When you go to concerts now, have you ever wondered how they were done back in the day? Before the large scale venues came about, rock bands only ever played in small-scale venues. But as rock bands grew in popularity, as in the case of The Beatles and The Rolling Stones, the need for a bigger venue arose. This basically led to the birth of what we call as Arena or Stadium Rock and it all started with the Rolling Stones during 1969. They didn’t want the crowd to overpower their voices and made sure they could be properly seen and heard while they were performing.
From that point on, a lot of other rock bands such as Led Zeppelin, Pink Floyd, The Who, Journey, Aerosmith, and Kansas have followed suit, and it became a matter of who is performing in a bigger open-air arena or stadium. This heightened the demand for Arena or Stadium Rock performances even more. From making sure the audience could hear and see the bands properly, it then evolved to the employment of state-of-the-art light shows and pyrotechnics to heighten the experience of the members of the audience. Now you not only come for the music but you also come for the shock and the awe the experience has in store for you. The music also featured heavy amplification and power chords that made use of over-the-top vocals to keep the audience mystified. In short, it became a show.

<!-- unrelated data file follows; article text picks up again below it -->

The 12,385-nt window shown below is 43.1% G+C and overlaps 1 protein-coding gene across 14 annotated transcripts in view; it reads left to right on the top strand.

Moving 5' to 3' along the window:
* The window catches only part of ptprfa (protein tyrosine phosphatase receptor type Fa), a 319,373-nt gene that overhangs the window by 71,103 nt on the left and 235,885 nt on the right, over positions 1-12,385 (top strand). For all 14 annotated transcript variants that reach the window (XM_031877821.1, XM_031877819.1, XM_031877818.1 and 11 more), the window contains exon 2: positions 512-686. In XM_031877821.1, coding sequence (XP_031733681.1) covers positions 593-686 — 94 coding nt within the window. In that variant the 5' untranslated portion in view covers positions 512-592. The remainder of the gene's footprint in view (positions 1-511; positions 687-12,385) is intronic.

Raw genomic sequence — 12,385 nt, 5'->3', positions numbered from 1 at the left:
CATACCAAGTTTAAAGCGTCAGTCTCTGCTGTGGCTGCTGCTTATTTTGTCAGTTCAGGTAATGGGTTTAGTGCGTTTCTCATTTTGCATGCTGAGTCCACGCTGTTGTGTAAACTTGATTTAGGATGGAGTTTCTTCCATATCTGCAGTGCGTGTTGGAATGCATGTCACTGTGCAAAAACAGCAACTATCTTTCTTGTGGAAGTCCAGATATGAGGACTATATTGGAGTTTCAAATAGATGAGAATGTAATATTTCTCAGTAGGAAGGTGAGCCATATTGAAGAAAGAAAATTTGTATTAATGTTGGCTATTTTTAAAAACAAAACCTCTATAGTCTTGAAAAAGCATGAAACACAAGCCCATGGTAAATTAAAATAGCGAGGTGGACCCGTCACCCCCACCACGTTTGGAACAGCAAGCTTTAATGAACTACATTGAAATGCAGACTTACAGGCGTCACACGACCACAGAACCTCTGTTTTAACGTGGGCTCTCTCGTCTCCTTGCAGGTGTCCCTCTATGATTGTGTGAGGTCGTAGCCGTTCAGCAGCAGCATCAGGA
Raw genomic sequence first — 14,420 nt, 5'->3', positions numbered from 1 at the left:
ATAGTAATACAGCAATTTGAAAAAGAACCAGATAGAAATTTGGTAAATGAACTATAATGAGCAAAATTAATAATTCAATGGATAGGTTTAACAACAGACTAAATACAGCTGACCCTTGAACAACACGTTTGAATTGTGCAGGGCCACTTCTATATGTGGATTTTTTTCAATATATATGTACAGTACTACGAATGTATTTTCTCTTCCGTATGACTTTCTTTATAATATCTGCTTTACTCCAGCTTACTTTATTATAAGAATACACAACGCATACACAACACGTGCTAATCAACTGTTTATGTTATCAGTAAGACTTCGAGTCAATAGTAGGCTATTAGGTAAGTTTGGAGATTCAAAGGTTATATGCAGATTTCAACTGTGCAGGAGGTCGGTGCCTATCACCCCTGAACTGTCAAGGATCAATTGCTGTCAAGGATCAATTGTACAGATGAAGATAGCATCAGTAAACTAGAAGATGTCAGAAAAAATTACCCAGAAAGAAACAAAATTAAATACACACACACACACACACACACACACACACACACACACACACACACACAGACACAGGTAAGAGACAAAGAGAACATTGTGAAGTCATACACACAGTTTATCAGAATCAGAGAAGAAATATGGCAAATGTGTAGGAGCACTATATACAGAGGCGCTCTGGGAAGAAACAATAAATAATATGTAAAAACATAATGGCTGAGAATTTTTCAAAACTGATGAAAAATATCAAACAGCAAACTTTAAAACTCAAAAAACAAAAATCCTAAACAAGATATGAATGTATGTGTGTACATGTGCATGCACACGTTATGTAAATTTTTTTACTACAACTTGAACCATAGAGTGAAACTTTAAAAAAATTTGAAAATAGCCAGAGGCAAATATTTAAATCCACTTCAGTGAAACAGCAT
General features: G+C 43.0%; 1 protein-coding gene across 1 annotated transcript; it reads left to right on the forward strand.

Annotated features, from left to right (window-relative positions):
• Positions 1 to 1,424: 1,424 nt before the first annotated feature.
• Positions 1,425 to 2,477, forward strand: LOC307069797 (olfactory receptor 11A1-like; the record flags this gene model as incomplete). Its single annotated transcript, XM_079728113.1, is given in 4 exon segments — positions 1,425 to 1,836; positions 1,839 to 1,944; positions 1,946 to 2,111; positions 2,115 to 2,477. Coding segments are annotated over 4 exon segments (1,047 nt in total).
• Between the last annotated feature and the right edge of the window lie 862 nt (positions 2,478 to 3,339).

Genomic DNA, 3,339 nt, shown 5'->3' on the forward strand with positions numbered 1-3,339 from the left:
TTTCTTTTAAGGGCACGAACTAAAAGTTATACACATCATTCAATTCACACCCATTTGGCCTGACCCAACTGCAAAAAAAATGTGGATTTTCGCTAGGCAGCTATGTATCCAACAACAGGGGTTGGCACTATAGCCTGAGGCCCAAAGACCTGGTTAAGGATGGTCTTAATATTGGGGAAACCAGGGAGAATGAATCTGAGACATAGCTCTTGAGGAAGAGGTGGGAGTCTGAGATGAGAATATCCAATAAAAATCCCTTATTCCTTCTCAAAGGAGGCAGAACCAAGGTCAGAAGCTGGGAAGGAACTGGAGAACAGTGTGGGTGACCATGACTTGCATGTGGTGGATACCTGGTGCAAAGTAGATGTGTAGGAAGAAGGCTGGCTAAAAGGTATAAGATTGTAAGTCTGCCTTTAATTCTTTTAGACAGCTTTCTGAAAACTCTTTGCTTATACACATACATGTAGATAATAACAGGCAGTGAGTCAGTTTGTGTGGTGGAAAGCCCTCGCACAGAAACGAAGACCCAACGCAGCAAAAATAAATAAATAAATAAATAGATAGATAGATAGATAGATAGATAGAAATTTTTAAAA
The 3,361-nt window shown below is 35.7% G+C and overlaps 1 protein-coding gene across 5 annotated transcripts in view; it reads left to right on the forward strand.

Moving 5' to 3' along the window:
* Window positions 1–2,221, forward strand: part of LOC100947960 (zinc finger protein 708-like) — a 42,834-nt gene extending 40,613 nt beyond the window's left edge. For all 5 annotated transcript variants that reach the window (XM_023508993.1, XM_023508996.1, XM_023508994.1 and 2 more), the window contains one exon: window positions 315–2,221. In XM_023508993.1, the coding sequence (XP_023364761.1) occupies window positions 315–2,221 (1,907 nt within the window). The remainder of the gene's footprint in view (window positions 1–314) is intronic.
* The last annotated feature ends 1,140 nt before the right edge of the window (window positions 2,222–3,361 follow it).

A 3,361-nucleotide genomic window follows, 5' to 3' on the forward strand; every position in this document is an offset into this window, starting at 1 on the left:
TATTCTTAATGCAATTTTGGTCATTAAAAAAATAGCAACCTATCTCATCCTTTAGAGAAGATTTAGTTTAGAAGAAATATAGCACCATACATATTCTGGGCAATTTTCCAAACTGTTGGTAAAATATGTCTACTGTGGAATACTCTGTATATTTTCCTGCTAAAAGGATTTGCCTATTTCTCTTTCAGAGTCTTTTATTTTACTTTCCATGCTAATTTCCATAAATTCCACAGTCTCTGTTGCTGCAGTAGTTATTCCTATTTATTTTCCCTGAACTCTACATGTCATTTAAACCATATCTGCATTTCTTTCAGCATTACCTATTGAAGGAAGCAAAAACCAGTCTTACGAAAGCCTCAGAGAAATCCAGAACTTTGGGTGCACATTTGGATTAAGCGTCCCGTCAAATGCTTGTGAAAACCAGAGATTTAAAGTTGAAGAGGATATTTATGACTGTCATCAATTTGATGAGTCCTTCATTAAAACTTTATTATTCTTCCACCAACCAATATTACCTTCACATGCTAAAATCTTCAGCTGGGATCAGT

With Arena Rock now becoming more solidified in the industry, other bands emerged with the intent of making rock music suitable for a stadium performance. Examples of these rock bands include KISS and Queens that performed songs meant to encourage the thousands of fans on their midst to interact with them and somewhat contribute to their performance. They would ask their fans to clap or stomp while the music is playing and the vocals are being belted out. By that time, it was no longer only just a show, it was an interactive experience.
Yet, the popularity of Arena Rock only lasted until the early 1980’s, when the crowd’s interest already started to wane. This is maybe due to the novelty of going to stadiums losing its popularity and the emergence of other genres of music that now held their interest during their days. There was even a point halfway through the decade when it has been decided that a new form of entertainment was in order, which meant that the way people would experience music is soon going to change once again. Despite that, the baby boomers can surely attest to the nostalgia that was Arena Rock and say with 100% certainty that it was good while it lasted. Should you wish to be able to experience the same thing, in a smaller scale, dive bars featuring cover bands that bring their own equipment will surely do the trick. They even stand on the amps and speakers while they belt out the songs of the 70’s if you’re lucky!